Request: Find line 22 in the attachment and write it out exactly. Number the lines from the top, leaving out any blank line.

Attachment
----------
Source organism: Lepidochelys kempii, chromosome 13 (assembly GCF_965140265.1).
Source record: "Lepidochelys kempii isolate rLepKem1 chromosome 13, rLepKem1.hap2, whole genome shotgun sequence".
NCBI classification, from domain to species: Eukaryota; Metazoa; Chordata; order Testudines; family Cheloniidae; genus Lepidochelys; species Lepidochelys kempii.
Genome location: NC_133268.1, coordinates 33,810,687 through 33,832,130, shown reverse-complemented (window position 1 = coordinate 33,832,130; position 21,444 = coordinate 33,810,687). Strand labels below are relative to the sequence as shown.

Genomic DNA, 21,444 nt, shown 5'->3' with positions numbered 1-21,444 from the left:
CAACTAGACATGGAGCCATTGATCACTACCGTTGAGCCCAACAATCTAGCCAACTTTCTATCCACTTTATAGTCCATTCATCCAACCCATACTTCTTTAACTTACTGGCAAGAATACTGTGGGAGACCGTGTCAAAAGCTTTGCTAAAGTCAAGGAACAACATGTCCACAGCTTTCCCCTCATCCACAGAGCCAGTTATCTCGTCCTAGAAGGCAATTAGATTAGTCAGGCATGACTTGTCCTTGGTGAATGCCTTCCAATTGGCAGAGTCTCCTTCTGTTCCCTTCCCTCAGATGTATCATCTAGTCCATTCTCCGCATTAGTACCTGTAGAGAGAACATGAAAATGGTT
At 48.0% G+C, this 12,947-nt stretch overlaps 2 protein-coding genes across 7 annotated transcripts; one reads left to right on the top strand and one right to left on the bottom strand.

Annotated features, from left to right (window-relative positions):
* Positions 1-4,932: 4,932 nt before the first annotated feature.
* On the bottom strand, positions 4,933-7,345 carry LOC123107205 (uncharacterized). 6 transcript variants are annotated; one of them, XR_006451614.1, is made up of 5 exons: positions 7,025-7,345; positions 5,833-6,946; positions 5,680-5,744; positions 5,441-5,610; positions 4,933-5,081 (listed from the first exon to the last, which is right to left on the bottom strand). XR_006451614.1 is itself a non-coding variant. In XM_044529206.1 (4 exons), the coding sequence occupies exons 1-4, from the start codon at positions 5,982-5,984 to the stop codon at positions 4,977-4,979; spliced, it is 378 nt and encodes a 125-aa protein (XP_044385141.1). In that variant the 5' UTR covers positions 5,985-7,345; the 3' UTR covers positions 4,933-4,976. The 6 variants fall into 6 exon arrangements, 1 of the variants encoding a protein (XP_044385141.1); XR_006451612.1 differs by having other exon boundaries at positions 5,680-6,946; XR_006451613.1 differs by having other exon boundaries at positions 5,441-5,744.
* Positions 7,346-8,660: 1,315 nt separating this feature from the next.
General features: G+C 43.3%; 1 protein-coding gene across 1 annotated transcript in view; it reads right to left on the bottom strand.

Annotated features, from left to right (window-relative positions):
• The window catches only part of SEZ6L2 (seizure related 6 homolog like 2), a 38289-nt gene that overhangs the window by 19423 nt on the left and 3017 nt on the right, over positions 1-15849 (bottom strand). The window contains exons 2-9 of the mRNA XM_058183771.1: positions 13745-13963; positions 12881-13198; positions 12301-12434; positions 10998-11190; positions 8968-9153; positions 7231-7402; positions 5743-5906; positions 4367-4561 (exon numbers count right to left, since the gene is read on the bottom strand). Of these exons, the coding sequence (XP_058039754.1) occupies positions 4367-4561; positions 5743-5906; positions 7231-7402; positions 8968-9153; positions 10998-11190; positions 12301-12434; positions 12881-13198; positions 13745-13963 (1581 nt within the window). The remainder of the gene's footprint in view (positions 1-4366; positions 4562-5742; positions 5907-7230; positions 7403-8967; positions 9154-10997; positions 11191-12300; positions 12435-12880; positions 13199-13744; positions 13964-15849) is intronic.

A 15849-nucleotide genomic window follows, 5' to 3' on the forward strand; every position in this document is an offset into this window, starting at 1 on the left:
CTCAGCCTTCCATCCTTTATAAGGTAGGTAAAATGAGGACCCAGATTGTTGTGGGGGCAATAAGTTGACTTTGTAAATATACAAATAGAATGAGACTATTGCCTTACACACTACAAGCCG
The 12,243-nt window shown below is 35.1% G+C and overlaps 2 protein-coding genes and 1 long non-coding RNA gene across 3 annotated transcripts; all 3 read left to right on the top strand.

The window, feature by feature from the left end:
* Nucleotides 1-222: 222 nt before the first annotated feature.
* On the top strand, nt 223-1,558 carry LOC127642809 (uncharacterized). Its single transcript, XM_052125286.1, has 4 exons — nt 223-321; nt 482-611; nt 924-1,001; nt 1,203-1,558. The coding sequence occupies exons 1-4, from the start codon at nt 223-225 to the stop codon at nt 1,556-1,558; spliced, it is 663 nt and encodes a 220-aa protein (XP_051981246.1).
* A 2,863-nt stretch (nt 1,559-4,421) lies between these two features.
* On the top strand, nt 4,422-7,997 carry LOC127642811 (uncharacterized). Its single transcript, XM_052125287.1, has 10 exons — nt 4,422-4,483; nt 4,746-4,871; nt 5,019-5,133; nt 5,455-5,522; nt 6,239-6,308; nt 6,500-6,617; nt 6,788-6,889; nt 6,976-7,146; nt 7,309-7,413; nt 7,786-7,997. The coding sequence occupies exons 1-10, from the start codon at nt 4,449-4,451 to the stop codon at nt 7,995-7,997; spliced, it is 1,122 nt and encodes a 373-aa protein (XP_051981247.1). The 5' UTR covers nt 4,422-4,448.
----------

* On the top strand, nt 4,422-7,997 carry LOC127642811 (uncharacterized). Its single transcript, XM_052125287.1, has 10 exons — nt 4,422-4,483; nt 4,746-4,871; nt 5,019-5,133; nt 5,455-5,522; nt 6,239-6,308; nt 6,500-6,617; nt 6,788-6,889; nt 6,976-7,146; nt 7,309-7,413; nt 7,786-7,997. The coding sequence occupies exons 1-10, from the start codon at nt 4,449-4,451 to the stop codon at nt 7,995-7,997; spliced, it is 1,122 nt and encodes a 373-aa protein (XP_051981247.1). The 5' UTR covers nt 4,422-4,448.